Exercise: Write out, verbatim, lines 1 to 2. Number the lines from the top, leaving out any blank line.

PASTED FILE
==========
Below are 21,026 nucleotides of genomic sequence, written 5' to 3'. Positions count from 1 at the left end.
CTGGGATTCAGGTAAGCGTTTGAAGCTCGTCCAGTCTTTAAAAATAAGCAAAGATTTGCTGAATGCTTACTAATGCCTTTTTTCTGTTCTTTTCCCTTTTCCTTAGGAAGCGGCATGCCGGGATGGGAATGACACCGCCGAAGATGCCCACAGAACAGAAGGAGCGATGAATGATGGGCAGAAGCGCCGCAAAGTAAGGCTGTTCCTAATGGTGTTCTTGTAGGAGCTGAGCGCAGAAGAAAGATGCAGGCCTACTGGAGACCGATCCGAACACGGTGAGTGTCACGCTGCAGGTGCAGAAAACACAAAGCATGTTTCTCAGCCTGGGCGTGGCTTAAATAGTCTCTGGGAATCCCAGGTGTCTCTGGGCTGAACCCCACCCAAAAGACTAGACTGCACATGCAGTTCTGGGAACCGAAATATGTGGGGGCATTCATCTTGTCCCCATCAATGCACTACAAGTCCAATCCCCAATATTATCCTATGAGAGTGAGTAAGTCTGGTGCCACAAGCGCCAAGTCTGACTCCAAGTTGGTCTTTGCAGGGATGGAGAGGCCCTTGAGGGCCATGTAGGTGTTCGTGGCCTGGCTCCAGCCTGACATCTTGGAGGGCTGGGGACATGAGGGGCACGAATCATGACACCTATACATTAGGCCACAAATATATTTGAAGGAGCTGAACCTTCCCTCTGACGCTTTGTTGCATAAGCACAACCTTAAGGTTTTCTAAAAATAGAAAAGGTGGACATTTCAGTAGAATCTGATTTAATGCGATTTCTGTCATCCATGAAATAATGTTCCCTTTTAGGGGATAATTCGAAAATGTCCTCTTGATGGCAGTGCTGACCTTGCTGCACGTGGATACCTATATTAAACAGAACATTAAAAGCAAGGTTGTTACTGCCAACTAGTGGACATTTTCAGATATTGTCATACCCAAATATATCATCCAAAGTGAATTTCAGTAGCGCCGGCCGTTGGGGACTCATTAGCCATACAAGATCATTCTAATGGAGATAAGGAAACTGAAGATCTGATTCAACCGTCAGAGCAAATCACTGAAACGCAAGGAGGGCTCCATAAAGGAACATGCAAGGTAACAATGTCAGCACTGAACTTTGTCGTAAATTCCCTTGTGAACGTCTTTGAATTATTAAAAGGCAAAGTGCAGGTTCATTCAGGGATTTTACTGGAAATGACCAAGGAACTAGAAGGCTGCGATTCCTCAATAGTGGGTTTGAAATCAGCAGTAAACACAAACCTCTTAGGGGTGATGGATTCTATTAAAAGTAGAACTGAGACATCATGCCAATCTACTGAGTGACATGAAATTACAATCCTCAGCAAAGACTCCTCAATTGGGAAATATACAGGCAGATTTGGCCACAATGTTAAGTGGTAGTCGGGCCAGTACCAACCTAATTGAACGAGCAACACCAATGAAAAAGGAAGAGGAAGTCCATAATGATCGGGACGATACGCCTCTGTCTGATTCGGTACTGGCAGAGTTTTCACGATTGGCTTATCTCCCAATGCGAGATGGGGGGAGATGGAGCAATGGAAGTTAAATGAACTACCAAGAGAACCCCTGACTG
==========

Below are 21,026 nucleotides of genomic sequence, written 5' to 3'. Positions count from 1 at the left end.
CTGGGATTCAGGTAAGCGTTTGAAGCTCGTCCAGTCTTTAAAAATAAGCAAAGATTTGCTGAATGCTTACTAATGCCTTTTTTCTGTTCTTTTCCCTTTTCCTTAGGAAGCGGCATGCCGGGATGGGAATGACACCGCCGAAGATGCCCACAGAACAGAAGGAGCGATGAATGATGGGCAGAAGCGCCGCAAAGTAAGGCTGTTCCTAATGGTGTTCTTGTAGGAGCTGAGCGCAGAAGAAAGATGCAGGCCTACTGGAGACCGATCCGAACACGGTGAGTGTCACGCTGCAGGTGCAGAAAACACAAAGCATGTTTCTCAGCCTGGGCGTGGCTTAAATAGTCTCTGGGAATCCCAGGTGTCTCTGGGCTGAACCCCACCCAAAAGACTAGACTGCACATGCAGTTCTGGGAACCGAAATATGTGGGGGCATTCATCTTGTCCCCATCAATGCACTACAAGTCCAATCCCCAATATTATCCTATGAGAGTGAGTAAGTCTGGTGCCACAAGCGCCAAGTCTGACTCCAAGTTGGTCTTTGCAGGGATGGAGAGGCCCTTGAGGGCCATGTAGGTGTTCGTGGCCTGGCTCCAGCCTGACATCTTGGAGGGCTGGGGACATGAGGGGCACGAATCATGACACCTATACATTAGGCCACAAATATATTTGAAGGAGCTGAACCTTCCCTCTGACGCTTTGTTGCATAAGCACAACCTTAAGGTTTTCTAAAAATAGAAAAGGTGGACATTTCAGTAGAATCTGATTTAATGCGATTTCTGTCATCCATGAAATAATGTTCCCTTTTAGGGGATAATTCGAAAATGTCCTCTTGATGGCAGTGCTGACCTTGCTGCACGTGGATACCTATATTAAACAGAACATTAAAAGCAAGGTTGTTACTGCCAACTAGTGGACATTTTCAGATATTGTCATACCCAAATATATCATCCAAAGTGAATTTCAGTAGCGCCGGCCGTTGGGGACTCATTAGCCATACAAGATCATTCTAATGGAGATAAGGAAACTGAAGATCTGATTCAACCGTCAGAGCAAATCACTGAAACGCAAGGAGGGCTCCATAAAGGAACATGCAAGGTAACAATGTCAGCACTGAACTTTGTCGTAAATTCCCTTGTGAACGTCTTTGAATTATTAAAAGGCAAAGTGCAGGTTCATTCAGGGATTTTACTGGAAATGACCAAGGAACTAGAAGGCTGCGATTCCTCAATAGTGGGTTTGAAATCAGCAGTAAACACAAACCTCTTAGGGGTGATGGATTCTATTAAAAGTAGAACTGAGACATCATGCCAATCTACTGAGTGACATGAAATTACAATCCTCAGCAAAGACTCCTCAATTGGGAAATATACAGGCAGATTTGGCCACAATGTTAAGTGGTAGTCGGGCCAGTACCAACCTAATTGAACGAGCAACACCAATGAAAAAGGAAGAGGAAGTCCATAATGATCGGGACGATACGCCTCTGTCTGATTCGGTACTGGCAGAGTTTTCACGATTGGCTTATCTCCCAATGCGAGATGGGGGGAGATGGAGCAATGGAAGTTAAATGAACTACCAAGAGAACCCCTGACTG